One of the strange things about dreams is that, most of the time, we aren’t aware we’re dreaming. Typically, our memory and our reflective ability are substantially limited within dreams (Fosse et al. 2003; Hobson et al. 1998), causing us not to notice incongruencies within the dream and to take for granted that what we experience is real. It simply doesn’t occur to us to consider whether it might not be.
Perhaps even more strangely, even when we do on occasion become aware that we’re dreaming—and according to various surveys carried out around the world, anywhere from 26% to 92% of people have had at least one lucid dream (Stepansky et al. 1998; Erlacher et al. 2008; Palmer 1979; Yu 2008)—the “sensory” experiences of the dream can remain just as convincingly real. I remember in one of my own dreams realizing that it was a dream and then marveling at how solid and real the cell phone in my hand still felt.
The ability of the dream world to appear real has led many thinkers—philosopher René Descartes (1641) being the most prominent Western example—to wonder whether the world we experience while awake might itself be a dream. If the dream world feels just as real as the waking one (at least while we are in it), how can we know for sure that we’re not currently living in a dream—a dream from which we may one day wake up?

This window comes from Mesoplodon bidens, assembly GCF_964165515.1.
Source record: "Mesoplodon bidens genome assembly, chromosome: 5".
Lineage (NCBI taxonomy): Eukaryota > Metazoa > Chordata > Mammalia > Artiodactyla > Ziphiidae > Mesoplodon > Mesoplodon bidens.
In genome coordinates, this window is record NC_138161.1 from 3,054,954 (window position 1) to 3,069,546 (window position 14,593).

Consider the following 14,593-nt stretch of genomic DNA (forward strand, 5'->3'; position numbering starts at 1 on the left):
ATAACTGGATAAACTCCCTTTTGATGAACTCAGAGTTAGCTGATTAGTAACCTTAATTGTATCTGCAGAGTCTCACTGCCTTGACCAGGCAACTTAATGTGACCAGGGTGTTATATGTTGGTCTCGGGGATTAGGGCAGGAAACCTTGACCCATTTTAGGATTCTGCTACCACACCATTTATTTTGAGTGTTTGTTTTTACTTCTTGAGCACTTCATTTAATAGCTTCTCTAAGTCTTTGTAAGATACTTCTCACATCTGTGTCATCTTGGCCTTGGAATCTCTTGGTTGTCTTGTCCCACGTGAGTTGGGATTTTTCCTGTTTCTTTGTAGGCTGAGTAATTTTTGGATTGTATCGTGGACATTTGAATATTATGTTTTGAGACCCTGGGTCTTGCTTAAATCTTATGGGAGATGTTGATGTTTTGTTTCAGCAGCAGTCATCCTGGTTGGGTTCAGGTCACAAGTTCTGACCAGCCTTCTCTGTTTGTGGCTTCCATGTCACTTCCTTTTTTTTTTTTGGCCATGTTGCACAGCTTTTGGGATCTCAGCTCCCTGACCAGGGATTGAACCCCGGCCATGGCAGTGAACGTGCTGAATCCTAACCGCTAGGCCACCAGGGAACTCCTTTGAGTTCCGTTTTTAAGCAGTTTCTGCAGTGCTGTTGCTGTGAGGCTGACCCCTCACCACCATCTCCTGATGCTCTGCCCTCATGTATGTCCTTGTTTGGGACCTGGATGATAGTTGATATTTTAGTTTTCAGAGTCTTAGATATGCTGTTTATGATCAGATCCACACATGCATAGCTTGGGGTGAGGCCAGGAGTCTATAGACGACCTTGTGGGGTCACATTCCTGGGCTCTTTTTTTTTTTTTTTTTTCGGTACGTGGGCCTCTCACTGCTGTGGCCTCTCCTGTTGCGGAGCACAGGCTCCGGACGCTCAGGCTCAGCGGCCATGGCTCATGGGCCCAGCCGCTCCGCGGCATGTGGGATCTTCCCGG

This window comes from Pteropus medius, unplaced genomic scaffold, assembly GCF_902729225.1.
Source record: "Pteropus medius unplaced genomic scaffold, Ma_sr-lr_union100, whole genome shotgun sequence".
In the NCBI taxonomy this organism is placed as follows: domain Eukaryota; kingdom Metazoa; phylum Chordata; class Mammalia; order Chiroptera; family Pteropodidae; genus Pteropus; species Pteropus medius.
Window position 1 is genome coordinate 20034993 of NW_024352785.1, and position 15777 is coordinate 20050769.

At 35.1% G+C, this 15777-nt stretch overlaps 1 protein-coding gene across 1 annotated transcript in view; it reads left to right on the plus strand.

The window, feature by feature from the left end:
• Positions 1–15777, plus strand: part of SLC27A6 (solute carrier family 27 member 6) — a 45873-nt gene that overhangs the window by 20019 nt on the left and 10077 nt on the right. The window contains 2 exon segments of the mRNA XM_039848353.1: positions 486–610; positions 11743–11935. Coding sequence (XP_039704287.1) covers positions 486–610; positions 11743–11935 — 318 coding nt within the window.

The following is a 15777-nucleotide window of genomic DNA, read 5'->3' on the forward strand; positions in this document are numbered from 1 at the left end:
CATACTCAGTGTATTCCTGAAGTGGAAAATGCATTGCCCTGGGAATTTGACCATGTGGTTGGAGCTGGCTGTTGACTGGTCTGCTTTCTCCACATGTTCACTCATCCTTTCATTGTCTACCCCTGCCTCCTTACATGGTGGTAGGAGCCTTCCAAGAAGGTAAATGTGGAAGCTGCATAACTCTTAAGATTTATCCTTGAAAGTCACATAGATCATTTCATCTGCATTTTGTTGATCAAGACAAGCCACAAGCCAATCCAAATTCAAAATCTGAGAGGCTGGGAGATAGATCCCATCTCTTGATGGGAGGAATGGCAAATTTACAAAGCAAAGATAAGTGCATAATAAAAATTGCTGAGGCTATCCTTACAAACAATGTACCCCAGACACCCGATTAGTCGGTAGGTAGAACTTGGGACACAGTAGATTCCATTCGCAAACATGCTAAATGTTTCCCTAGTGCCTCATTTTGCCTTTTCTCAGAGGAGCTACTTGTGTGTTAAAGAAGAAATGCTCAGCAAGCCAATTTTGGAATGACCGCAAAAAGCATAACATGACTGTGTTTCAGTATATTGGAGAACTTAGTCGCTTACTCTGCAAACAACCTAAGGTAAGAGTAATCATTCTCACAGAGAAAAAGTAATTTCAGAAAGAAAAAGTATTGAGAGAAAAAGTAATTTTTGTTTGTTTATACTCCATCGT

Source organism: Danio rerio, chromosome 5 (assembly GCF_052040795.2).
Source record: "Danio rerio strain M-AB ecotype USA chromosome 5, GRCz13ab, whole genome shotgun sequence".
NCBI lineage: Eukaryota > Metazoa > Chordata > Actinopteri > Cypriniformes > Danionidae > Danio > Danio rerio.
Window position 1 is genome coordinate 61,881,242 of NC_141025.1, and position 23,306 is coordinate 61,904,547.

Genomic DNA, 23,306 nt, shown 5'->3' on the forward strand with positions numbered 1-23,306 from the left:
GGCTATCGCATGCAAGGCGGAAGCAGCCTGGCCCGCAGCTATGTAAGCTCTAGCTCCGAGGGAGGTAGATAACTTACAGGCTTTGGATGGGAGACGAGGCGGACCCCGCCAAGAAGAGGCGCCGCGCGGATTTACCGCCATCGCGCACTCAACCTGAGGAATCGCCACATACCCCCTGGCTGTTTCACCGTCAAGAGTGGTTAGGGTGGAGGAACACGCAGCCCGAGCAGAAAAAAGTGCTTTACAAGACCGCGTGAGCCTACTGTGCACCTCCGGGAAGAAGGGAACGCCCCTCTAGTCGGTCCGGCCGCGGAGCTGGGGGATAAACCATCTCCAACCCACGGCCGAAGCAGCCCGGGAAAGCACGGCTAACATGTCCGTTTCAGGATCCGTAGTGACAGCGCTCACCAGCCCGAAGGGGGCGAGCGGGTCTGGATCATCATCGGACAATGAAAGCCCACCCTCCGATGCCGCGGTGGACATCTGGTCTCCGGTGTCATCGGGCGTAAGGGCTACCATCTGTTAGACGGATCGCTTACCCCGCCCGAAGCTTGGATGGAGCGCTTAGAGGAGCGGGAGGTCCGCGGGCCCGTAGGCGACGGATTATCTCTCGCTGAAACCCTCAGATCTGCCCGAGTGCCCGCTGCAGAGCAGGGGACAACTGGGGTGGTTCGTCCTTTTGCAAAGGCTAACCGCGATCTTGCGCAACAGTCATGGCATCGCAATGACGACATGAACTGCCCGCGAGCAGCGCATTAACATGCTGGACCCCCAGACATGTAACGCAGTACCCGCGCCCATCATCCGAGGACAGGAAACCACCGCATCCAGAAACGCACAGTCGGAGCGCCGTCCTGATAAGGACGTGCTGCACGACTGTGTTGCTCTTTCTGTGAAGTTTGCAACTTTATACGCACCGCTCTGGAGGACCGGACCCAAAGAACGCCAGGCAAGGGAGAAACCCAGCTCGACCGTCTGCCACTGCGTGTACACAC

One way that philosophers have tried to dispel such worries is by appealing to differences between the dream world and the waking one. For instance, our waking world has a coherence that the dream world often lacks. (For an example of a coherence-based argument against the skeptical hypothesis, see Norman Malcolm (1959).) You may recall that, in the feature film Inception, the characters learn to recognize that they’re dreaming by asking themselves how they came to be in a certain situation, then realizing that they can’t remember, because the dream just dropped them there.
But does the coherence of our waking world guarantee that it’s real?
I believe the coherence of our waking world does give us evidence that it is not merely a figment of our imagination. Specifically, it gives us evidence that, when we are awake, something is causing our experience that is independent of the experience itself. For instance, the relative permanence of the objects and environments we experience in waking life would appear to be best explained by there being something real and enduring that our experiences are reflecting.
However, the relative permanence of the objects and environments we encounter in the waking world is no guarantee that the waking world is as real as it gets. After all, a high degree of permanence is also found in the worlds of video games, in which the “environments” and “objects” one interacts with are merely the creations of computer code. So, while perceived permanence does seem to point to there being something objective/enduring out there, the true nature of whatever is “out there” might resemble our experience of it as little as computer code resembles the images we see when we play a video game.
In fact, physics teaches us that the objects we experience as being solid are actually made up almost entirely of empty space. And the results of quantum mechanical experiments indicate that, under certain conditions, the building blocks of matter do not behave as discrete particles at all, but rather as waves of probability. If we nevertheless experience the world as full of enduring, solid objects, this is due to the usual way that our senses interact with it and to the way these interactions are represented in consciousness.